A Fast, Friendly Furnace Fix

October 1, 2001
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A new furnace lining has been designed to save energy while increasing installation speed and lining performance for a range of high-temperature applications.

An installer applies the new insulation system as a veneer over an existing hard refractory material.
In this era of high energy costs and competitive production schedules, companies operating older kilns are looking for fast, inexpensive ways to make their kilns more energy efficient. The conventional solutions are to build a new kiln or undergo weeks of downtime to update the old kiln. Today, however, companies have new options, especially where furnace insulation is concerned.

A new monolithic ceramic or soluble fiber insulation system* was recently developed for repairing/upgrading existing furnace linings or installing new full-thickness linings in a fraction of the time required for conventional blanket or module linings. The system offers energy savings, installation speed, and lining performance for upgrades of existing fiber linings, linings over hard refractory, and furnace lining patches or refits.

Energy Savings

The primary benefit of the new system is that the end user realizes energy savings immediately after the product is installed and the furnace is put back into service. When installed as a lining upgrade or lining over existing refractory, the system has demonstrated a substantial improvement in thermal performance, saving thousands of dollars in energy costs. The typical payback period in terms of energy savings for an installation with this technology is less than six months. Applying several inches of the new system over a partially deteriorated furnace lining can extend the furnace lining life and improve furnace efficiency. The new system can also be used as a hot face veneer or full-thickness lining in kilns and furnaces operating at temperatures up to 2450?F.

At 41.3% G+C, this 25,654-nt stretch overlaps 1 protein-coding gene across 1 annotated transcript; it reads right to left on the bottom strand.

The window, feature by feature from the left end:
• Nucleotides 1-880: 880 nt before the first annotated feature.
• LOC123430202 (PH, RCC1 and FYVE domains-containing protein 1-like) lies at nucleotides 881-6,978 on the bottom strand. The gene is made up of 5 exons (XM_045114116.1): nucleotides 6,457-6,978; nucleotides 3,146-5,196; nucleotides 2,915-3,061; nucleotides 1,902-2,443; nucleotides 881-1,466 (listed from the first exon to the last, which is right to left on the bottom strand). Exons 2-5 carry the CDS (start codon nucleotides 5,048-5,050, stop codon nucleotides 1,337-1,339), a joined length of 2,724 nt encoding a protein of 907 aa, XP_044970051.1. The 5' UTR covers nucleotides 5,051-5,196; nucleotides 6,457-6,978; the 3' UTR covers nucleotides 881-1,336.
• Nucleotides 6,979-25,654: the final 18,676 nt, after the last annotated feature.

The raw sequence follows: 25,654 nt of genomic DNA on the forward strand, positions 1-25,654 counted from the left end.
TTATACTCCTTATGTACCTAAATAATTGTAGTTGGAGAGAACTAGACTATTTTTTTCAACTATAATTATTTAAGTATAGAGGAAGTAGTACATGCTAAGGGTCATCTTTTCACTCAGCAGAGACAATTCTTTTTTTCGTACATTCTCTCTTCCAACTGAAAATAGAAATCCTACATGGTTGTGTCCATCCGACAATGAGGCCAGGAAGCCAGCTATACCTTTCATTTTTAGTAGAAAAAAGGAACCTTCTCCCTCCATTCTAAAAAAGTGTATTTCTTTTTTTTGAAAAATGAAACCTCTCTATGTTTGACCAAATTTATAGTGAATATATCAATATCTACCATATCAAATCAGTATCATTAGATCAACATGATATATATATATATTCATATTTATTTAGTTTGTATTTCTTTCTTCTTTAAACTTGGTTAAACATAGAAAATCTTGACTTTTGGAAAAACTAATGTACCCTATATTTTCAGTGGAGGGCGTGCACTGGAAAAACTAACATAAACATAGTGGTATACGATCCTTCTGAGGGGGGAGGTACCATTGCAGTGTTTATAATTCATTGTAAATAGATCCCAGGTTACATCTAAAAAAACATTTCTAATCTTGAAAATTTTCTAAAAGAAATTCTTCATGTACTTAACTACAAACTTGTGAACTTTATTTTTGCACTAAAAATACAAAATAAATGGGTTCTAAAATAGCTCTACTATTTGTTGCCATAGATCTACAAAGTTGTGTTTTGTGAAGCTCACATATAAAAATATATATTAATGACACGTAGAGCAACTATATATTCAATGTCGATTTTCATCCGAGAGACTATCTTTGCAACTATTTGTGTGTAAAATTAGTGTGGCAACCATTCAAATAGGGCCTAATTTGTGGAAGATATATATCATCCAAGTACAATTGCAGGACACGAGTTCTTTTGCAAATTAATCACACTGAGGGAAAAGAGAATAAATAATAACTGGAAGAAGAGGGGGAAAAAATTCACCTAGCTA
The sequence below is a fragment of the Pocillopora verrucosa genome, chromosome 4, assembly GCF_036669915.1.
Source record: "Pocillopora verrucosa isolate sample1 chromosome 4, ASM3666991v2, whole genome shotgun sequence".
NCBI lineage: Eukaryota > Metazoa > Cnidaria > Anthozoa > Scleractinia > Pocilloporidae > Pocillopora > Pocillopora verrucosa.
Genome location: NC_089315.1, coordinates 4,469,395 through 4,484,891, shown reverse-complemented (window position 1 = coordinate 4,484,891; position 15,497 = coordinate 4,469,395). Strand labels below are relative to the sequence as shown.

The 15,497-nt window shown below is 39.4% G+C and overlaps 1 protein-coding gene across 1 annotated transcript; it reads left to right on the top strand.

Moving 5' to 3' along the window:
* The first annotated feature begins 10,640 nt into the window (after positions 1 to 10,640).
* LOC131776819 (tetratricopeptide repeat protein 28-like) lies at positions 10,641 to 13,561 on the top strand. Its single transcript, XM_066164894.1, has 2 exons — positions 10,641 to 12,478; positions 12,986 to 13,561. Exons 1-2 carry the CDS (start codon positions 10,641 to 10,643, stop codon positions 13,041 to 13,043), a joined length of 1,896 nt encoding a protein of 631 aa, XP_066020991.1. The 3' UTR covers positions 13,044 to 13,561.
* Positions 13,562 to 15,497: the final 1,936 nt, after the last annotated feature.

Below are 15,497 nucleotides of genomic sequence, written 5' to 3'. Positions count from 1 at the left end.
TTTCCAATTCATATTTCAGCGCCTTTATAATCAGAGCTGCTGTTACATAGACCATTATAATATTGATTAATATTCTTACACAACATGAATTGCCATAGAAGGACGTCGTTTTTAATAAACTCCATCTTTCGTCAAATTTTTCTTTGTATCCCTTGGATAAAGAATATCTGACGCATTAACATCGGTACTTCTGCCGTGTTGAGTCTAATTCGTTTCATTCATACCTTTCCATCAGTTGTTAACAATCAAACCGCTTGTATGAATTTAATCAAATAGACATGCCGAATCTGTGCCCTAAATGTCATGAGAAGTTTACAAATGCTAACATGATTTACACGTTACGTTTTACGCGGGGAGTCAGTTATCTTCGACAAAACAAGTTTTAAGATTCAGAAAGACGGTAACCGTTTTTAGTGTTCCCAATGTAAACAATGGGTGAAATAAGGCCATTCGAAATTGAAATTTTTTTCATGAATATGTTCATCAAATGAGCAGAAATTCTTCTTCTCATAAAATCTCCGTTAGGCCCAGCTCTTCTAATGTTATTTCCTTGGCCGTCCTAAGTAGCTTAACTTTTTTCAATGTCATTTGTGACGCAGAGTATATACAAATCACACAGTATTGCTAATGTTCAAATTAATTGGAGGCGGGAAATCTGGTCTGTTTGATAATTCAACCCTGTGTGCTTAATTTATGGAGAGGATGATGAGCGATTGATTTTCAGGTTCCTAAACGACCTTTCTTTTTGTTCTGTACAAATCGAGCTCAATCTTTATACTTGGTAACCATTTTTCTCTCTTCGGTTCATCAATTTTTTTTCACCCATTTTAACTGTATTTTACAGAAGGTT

When the new system is installed as a full thickness lining, a trowel is used to smooth the hotface surface.

Installation Speed

The new insulation system is designed to be installed quickly and easily by trained contractors using patented installation machinery. It is composed of specially conditioned bulk ceramic or soluble fibers with an inorganic binder and an organic foaming binder. The fibers and binders are combined within a patented mixing chamber to create a homogeneous foam/fiber mixture. The installation machinery propels this mixture through a feed hose and nozzle, and the material is then gunned onto the target surface.

The new system can be installed at rates in excess of 1000 board feet per hour, which, depending on the application, can be two to six times faster than traditional installation techniques. When compared to repairing existing furnace linings that would otherwise require complete removal prior to a traditional installation, the time savings is even greater.

Additionally, unlike traditional construction techniques that could often require five or more installers, only a three-person installation crew is required with this new technology, thereby reducing labor requirements.

Lining Performance